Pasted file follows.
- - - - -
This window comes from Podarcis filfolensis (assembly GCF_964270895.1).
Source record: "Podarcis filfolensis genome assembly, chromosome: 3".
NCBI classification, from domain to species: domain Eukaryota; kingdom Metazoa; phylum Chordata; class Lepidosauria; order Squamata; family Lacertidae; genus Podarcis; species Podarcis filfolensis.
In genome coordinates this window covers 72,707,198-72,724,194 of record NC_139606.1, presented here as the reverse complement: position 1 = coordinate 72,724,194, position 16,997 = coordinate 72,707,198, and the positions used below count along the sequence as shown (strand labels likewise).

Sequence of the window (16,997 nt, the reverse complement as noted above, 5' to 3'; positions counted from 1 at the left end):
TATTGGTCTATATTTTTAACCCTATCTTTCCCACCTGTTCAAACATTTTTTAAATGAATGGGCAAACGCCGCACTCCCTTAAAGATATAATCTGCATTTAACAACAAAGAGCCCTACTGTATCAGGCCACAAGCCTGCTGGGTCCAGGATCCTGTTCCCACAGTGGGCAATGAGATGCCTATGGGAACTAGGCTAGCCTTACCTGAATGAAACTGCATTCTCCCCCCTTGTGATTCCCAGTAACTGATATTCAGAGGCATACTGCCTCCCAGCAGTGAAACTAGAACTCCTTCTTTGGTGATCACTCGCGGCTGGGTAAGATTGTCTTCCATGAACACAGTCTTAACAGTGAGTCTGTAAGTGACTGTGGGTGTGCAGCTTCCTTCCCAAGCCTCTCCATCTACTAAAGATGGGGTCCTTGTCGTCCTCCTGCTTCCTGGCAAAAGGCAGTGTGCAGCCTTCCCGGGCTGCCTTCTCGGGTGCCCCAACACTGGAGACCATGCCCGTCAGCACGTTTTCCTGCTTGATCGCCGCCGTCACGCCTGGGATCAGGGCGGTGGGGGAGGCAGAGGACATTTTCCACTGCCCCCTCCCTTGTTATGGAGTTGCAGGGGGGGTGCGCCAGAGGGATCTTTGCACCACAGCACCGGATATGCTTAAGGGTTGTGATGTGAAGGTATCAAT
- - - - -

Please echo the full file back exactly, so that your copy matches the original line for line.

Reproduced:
This window comes from Podarcis filfolensis (assembly GCF_964270895.1).
Source record: "Podarcis filfolensis genome assembly, chromosome: 3".
NCBI classification, from domain to species: domain Eukaryota; kingdom Metazoa; phylum Chordata; class Lepidosauria; order Squamata; family Lacertidae; genus Podarcis; species Podarcis filfolensis.
In genome coordinates this window covers 72,707,198-72,724,194 of record NC_139606.1, presented here as the reverse complement: position 1 = coordinate 72,724,194, position 16,997 = coordinate 72,707,198, and the positions used below count along the sequence as shown (strand labels likewise).

Sequence of the window (16,997 nt, the reverse complement as noted above, 5' to 3'; positions counted from 1 at the left end):
TATTGGTCTATATTTTTAACCCTATCTTTCCCACCTGTTCAAACATTTTTTAAATGAATGGGCAAACGCCGCACTCCCTTAAAGATATAATCTGCATTTAACAACAAAGAGCCCTACTGTATCAGGCCACAAGCCTGCTGGGTCCAGGATCCTGTTCCCACAGTGGGCAATGAGATGCCTATGGGAACTAGGCTAGCCTTACCTGAATGAAACTGCATTCTCCCCCCTTGTGATTCCCAGTAACTGATATTCAGAGGCATACTGCCTCCCAGCAGTGAAACTAGAACTCCTTCTTTGGTGATCACTCGCGGCTGGGTAAGATTGTCTTCCATGAACACAGTCTTAACAGTGAGTCTGTAAGTGACTGTGGGTGTGCAGCTTCCTTCCCAAGCCTCTCCATCTACTAAAGATGGGGTCCTTGTCGTCCTCCTGCTTCCTGGCAAAAGGCAGTGTGCAGCCTTCCCGGGCTGCCTTCTCGGGTGCCCCAACACTGGAGACCATGCCCGTCAGCACGTTTTCCTGCTTGATCGCCGCCGTCACGCCTGGGATCAGGGCGGTGGGGGAGGCAGAGGACATTTTCCACTGCCCCCTCCCTTGTTATGGAGTTGCAGGGGGGGTGCGCCAGAGGGATCTTTGCACCACAGCACCGGATATGCTTAAGGGTTGTGATGTGAAGGTATCAAT